One complaint against simulation-based approaches is that they can never be as rich as the real world. Simulations are necessarily abstractions of reality; they cannot capture all of its intricacies. This is a valid criticism against simulations. When a student moves from doing a task in a simulator to doing that task in the real world, he is going to have to map his experience over from the simulation to the real world. The better the simulation, the easier this mapping task. In a really good simulation, the mapping task is so simple that the simulation feels transparent. It feels like the experience in the simulation applies directly to experience in the real world.
I can tell you from experience that simulators can be quite realistic indeed. When I piloted the United Airlines' flight simulator, I really had the sensation that I was flying. It may be difficult, but we can build realistic simulators. Over time, many simulations have been built on computers of one sort or another. Some of these have been very good simulations of various physical objects and their use and effects. There are also simulations of various types of social behavior that tend to be based on statistical models of the effects of decisions. Often, one finds simulations of voting behavior, or games, or other basically statistical events. On occasion these simulations are interesting to work with, but for the most part they are not especially useful in education.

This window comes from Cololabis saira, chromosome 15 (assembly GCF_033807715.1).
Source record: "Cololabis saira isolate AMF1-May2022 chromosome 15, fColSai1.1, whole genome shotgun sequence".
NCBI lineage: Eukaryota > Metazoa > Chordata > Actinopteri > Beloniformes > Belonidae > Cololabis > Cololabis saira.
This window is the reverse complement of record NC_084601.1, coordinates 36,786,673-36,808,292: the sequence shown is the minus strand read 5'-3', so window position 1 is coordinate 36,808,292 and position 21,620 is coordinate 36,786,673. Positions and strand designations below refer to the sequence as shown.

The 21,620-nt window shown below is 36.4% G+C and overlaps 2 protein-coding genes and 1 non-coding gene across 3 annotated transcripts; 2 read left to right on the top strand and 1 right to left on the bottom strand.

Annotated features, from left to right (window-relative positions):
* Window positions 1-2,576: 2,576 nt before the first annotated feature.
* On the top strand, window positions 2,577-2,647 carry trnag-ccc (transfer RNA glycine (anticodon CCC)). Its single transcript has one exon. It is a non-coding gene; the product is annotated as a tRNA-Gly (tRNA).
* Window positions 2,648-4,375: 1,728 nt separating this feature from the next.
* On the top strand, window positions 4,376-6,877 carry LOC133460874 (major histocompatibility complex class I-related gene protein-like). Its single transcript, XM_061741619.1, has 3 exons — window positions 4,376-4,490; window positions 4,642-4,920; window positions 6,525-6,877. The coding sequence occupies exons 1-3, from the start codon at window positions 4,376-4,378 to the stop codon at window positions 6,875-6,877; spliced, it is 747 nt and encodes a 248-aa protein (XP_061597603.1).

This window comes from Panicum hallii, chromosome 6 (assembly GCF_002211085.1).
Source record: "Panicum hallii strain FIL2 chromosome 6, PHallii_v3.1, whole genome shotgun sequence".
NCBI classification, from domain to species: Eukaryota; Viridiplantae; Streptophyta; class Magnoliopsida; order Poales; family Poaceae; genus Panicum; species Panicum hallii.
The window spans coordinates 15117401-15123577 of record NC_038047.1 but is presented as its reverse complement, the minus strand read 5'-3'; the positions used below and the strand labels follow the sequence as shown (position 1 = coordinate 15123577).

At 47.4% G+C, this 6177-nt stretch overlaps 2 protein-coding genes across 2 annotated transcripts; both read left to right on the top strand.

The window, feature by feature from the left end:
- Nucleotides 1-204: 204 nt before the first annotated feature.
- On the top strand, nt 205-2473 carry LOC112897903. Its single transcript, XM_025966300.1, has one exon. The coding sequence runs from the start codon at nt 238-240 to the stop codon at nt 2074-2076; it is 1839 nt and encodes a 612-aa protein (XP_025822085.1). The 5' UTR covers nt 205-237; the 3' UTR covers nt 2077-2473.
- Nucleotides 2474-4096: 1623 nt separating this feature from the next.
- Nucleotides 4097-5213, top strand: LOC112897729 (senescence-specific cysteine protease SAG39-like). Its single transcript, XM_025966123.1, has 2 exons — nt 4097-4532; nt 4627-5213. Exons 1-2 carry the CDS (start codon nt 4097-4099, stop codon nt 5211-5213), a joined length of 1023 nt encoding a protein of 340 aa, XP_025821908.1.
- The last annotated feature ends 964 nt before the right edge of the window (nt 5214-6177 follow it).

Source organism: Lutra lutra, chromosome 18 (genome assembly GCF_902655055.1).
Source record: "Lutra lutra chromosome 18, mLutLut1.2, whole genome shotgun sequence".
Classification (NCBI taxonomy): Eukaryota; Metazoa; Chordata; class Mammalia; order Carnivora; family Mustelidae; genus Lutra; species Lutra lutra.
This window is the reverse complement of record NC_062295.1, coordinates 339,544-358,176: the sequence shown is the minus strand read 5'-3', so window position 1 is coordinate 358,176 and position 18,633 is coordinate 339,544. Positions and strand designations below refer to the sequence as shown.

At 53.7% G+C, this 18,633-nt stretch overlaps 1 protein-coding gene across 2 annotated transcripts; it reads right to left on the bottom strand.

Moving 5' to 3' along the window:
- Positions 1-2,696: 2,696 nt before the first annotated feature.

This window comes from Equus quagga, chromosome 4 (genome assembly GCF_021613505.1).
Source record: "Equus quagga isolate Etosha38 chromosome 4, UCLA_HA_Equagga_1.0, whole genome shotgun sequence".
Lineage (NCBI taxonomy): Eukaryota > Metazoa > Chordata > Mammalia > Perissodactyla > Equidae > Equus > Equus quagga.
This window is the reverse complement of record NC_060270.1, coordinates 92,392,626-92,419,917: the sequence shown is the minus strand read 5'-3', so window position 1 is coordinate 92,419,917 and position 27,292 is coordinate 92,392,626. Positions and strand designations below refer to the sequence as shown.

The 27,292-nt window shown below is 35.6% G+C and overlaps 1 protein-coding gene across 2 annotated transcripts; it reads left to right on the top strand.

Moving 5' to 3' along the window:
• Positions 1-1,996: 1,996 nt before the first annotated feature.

The reason is that these simulators have usually been designed to be an object of study. The user of such simulations remains "outside" the simulation, setting up its controls and observing its results. In learning by doing, however, simulators are not the object of study but the means of study. Users of learning by doing simulations live inside the simulated world. And this simulated world must react to user in ways which traditional simulations do not. In particular, lessons need to be designed that ensure that a student falls into well known traps, and thus needs to reason his way out of them. If a simulation does not have this aspect to it, it may well be fun to play with, but it will not have a profound effect on the student.
Simulations and the Learning Waterfall
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